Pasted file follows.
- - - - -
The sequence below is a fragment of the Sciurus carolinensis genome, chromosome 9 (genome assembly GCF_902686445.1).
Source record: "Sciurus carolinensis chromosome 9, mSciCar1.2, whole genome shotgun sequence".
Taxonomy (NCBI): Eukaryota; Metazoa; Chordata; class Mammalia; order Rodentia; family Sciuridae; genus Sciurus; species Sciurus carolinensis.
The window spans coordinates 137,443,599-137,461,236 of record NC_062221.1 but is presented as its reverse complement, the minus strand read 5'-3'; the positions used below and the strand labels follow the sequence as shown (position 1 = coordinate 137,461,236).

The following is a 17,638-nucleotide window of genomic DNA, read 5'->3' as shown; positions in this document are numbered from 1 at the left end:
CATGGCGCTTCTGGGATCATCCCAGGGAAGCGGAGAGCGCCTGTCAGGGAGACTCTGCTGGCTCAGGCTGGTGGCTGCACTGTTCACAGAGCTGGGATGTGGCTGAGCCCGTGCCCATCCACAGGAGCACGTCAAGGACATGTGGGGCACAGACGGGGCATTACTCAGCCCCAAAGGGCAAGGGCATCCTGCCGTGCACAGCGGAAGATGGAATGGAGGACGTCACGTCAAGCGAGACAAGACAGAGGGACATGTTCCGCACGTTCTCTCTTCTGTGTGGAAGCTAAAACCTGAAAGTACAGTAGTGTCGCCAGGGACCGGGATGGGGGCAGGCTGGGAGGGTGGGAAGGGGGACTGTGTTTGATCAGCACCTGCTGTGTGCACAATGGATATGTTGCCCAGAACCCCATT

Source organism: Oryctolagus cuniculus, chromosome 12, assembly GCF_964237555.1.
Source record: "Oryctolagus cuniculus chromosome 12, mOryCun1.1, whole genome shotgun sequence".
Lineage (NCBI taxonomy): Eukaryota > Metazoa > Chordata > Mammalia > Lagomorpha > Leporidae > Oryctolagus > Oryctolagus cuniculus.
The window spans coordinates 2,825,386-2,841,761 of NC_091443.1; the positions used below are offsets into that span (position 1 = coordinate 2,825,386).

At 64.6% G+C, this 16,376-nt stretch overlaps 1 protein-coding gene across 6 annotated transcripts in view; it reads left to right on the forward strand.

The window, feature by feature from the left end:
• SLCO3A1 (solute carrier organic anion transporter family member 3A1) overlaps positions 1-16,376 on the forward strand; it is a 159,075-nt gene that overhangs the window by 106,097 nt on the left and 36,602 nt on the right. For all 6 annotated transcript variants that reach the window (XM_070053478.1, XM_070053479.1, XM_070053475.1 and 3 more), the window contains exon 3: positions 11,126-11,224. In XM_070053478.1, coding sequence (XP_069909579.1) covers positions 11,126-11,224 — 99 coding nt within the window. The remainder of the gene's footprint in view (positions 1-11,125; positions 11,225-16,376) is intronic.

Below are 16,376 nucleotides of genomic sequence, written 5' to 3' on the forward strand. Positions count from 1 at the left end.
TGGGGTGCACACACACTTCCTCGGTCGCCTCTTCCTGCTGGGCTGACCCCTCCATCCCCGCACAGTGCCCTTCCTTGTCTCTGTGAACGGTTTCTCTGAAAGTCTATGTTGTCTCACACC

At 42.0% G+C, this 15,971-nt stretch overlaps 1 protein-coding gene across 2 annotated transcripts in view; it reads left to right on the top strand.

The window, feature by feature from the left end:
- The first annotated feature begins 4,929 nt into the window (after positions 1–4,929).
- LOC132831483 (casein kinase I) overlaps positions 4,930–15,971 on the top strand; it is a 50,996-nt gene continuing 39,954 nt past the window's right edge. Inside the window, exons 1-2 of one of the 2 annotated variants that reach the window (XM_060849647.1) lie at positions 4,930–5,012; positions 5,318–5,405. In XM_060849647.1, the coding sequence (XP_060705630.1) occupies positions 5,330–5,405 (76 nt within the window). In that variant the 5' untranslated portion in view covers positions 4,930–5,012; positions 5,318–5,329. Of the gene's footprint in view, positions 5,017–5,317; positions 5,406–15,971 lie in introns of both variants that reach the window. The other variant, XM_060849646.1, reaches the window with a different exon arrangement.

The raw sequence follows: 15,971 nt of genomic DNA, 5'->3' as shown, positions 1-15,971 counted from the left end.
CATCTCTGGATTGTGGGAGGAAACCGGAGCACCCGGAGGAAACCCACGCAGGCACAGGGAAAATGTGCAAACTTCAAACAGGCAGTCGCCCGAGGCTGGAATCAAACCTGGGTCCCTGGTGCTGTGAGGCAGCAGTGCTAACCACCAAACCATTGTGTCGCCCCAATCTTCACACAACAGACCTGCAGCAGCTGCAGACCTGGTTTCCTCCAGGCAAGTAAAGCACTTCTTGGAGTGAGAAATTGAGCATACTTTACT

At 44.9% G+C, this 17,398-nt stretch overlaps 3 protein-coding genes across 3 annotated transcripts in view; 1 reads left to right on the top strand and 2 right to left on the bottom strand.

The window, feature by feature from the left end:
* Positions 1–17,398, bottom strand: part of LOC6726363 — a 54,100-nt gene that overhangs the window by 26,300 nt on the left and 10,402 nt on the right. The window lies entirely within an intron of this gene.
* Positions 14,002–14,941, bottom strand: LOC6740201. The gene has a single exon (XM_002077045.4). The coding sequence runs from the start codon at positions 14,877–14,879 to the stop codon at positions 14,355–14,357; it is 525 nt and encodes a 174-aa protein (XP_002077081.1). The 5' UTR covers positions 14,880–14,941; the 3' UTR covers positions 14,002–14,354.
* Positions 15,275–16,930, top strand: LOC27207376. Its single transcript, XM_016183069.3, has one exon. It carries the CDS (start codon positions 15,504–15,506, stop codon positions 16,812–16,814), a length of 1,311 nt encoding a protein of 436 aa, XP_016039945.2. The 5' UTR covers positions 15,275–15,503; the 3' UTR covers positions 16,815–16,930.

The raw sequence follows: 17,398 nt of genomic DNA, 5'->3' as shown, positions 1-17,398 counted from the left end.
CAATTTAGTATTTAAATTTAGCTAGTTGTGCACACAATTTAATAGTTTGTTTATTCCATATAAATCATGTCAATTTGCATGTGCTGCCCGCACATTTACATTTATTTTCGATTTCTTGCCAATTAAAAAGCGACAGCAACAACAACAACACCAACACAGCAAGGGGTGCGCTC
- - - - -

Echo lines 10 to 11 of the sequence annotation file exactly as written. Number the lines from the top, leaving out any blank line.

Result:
The window spans coordinates 2,825,386-2,841,761 of NC_091443.1; the positions used below are offsets into that span (position 1 = coordinate 2,825,386).

At 64.6% G+C, this 16,376-nt stretch overlaps 1 protein-coding gene across 6 annotated transcripts in view; it reads left to right on the forward strand.